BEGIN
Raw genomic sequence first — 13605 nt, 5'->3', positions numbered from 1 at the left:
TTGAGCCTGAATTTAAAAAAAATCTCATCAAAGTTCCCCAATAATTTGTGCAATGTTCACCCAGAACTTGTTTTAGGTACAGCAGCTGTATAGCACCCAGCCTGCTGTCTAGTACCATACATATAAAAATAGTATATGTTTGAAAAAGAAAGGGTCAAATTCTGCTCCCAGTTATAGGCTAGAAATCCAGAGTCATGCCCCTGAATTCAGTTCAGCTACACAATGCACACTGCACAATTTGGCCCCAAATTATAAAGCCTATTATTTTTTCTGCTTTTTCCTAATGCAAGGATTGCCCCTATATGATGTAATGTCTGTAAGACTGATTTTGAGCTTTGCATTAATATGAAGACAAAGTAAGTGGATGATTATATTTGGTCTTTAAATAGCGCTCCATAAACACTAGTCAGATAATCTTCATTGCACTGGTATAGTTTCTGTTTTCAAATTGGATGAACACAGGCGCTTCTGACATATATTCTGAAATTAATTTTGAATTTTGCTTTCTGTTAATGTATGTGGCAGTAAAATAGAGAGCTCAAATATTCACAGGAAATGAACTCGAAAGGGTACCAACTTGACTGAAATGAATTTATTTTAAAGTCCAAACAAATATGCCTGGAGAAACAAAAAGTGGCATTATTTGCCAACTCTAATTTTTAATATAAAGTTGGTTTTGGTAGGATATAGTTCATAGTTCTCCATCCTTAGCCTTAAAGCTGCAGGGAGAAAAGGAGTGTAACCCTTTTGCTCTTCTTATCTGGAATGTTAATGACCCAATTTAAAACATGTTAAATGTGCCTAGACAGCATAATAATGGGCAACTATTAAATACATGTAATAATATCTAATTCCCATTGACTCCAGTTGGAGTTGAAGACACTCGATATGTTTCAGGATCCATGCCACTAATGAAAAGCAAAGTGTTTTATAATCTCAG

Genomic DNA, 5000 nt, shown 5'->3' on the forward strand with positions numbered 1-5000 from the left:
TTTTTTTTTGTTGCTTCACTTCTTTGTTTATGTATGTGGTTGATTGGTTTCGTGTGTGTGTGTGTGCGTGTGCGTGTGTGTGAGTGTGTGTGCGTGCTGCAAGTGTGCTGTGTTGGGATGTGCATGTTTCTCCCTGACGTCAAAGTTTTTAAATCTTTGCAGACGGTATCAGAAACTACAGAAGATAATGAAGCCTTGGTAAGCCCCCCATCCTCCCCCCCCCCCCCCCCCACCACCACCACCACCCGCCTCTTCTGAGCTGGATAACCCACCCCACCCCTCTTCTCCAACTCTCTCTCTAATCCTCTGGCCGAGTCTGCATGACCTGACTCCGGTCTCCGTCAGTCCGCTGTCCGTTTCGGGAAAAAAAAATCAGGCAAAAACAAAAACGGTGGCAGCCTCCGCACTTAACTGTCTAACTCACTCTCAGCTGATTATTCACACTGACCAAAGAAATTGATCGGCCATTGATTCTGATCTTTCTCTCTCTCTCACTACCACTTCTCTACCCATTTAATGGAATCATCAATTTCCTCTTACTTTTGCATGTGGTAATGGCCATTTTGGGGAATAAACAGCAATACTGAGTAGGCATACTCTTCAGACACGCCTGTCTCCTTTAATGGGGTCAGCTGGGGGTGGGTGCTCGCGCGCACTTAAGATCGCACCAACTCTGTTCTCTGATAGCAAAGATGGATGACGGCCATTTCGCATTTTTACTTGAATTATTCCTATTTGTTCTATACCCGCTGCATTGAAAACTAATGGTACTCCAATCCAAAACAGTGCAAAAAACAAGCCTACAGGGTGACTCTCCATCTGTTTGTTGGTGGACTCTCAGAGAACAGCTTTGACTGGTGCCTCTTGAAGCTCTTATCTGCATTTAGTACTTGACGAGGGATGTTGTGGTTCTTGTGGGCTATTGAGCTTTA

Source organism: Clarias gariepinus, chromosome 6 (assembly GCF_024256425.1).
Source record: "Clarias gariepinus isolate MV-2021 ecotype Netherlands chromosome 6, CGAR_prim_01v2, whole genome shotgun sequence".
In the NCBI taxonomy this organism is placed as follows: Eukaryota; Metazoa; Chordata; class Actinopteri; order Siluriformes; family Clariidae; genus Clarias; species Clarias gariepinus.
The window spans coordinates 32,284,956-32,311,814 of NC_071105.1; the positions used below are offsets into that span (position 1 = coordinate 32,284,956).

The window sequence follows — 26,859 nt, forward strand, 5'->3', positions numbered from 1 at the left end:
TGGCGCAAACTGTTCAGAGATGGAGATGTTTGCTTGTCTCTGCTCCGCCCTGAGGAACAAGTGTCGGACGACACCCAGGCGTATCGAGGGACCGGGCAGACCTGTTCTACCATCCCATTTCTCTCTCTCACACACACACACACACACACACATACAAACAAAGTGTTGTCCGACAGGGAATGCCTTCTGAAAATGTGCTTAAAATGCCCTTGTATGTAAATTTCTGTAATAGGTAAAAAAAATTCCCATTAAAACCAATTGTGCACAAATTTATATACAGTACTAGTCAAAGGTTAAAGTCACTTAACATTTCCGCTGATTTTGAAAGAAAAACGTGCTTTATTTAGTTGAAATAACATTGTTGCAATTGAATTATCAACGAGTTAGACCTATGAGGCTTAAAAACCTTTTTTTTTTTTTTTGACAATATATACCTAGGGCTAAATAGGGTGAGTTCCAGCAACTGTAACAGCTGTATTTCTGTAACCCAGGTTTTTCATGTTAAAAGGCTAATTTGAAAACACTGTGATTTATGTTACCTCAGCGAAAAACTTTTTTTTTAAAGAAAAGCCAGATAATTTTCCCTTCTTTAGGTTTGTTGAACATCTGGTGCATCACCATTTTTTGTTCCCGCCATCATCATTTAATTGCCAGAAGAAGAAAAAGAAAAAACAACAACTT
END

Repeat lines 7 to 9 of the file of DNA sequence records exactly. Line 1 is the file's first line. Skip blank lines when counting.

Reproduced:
In the NCBI taxonomy this organism is placed as follows: Eukaryota; Metazoa; Chordata; class Actinopteri; order Siluriformes; family Clariidae; genus Clarias; species Clarias gariepinus.
The window spans coordinates 32,284,956-32,311,814 of NC_071105.1; the positions used below are offsets into that span (position 1 = coordinate 32,284,956).

The window sequence follows — 26,859 nt, forward strand, 5'->3', positions numbered from 1 at the left end: